Quality Function Deployment was developed by Yoji Akao in Japan in 1966. By 1972 the power of the approach had been well demonstrated at the Mitsubishi Heavy Industries Kobe Shipyard and in 1978 the first book on the subject was published in Japanese and then later translated into English in 1994. 
The QFD methodology can be used for both tangible products and non-tangible services, including manufactured goods, service industry, software products, IT projects, business process development, government, healthcare, environmental initiatives, and many other applications.
What is Quality Function Deployment QFD
Quality function deployment (QFD) is a “method to transform user demands into design quality, to deploy the functions forming quality, and to deploy methods for achieving the design quality into subsystems and component parts, and ultimately to specific elements of the manufacturing process.” as described by Dr. Yoji Akao, who originally developed QFD
Moreover, Quality Function Deployment is a systematic approach to design based on a close awareness of customer desires, coupled with the integration of corporate functional groups. It consists in translating customer desires (for example, the ease of writing for a pen) into design characteristics (pen ink viscosity, pressure on ball-point) for each stage of the product development.  
There are 3 main goals in implementing QFD :
- Prioritize spoken and unspoken customer wants and needs.
- Translate these needs into technical characteristics and specifications.
- Build and deliver a quality product or service by focusing everybody toward customer
Usage of QFD
Since its introduction, Quality Function Deployment has helped to transform the way many companies:
- Plan new products
- Design product requirements
- Determine process characteristics
- Control the manufacturing process
- Document already existing product specifications
- Reduce time to market
- Reduce product development time by 50%
The Quality Function Deployment Process
- Identify the Customers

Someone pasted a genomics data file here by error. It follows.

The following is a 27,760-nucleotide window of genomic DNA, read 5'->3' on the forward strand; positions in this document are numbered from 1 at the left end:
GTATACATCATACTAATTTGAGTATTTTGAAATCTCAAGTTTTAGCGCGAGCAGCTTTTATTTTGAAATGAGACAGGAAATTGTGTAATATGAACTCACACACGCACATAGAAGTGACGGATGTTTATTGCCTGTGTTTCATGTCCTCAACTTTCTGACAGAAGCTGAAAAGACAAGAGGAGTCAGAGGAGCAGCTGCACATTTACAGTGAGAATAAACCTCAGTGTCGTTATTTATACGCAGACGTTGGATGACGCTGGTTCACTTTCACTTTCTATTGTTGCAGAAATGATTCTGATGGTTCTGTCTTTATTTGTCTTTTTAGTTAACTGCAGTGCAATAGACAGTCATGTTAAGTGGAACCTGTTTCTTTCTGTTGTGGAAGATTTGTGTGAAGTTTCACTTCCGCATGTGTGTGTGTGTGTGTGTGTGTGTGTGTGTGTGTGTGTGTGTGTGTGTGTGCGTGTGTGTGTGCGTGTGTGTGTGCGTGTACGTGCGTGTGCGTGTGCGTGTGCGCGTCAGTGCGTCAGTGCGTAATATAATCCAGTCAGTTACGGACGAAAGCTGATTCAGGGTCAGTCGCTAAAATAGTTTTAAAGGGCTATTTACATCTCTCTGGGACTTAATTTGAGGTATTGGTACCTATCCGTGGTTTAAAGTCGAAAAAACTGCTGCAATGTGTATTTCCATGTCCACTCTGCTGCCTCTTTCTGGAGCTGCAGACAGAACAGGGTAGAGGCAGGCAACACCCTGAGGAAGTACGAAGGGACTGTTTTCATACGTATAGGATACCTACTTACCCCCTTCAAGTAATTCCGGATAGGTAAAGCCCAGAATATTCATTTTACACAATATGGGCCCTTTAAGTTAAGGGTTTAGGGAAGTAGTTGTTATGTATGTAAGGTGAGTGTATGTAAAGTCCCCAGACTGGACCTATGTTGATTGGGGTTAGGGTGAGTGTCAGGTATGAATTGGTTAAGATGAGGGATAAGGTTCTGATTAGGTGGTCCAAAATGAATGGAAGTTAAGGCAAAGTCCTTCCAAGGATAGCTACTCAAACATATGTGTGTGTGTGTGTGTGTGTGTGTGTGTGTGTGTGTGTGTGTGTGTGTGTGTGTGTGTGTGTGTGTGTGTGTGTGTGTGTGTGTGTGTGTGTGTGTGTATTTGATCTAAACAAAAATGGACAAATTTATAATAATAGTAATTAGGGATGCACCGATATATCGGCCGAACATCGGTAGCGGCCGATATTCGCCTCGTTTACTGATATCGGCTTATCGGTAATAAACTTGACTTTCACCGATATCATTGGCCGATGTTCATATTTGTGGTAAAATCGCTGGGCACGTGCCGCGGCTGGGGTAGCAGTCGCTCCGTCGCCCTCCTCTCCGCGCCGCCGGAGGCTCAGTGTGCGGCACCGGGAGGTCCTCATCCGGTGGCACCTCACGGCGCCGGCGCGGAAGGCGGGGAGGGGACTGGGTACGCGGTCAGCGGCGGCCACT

- Determine Customer Requirements/Constraints
- Prioritize each requirement
- Competitive Benchmarking
- Translate Customer Requirements into Measurable Engineering specifications
- Set Target values for each Engineering Specification
QFD uses some principles from Concurrent Engineering in that cross-functional teams are involved in all phases of product development. Each of the four phases in a QFD process uses a matrix to translate customer requirements from initial planning stages through production control.
Each phase, or matrix, represents a specific aspect of the product’s requirements. Relationships between elements are evaluated for each phase. Only the most important aspects of each phase are deployed into the next matrix .
- Phase 1, Product Planning: mainly it is building the House of Quality. Initiated by the marketing Phase 1 is also called The House of Quality. Many organizations only get through this phase of a QFD process. Phase 1 documents customer requirements, warranty data, competitive opportunities, product measurements, competing for product measures, and the technical ability of the organization to meet each customer requirement. Getting good data from the customer in Phase 1 is critical to the success of the entire QFD process.
- Phase 2, Product Design: This phase 2 is initiated by the engineering department. Product design requires creativity and innovative team ideas. Product concepts (goals and objectives) are created during this phase and part specifications are documented. Parts that are determined to be most important to meeting customer needs are then deployed into process planning, or the next Phase 3.
- Phase 3, Process Planning: Process planning comes next and is owned by manufacturing engineering. During process planning, manufacturing processes are flowcharts and process parameters (or target values) are documented.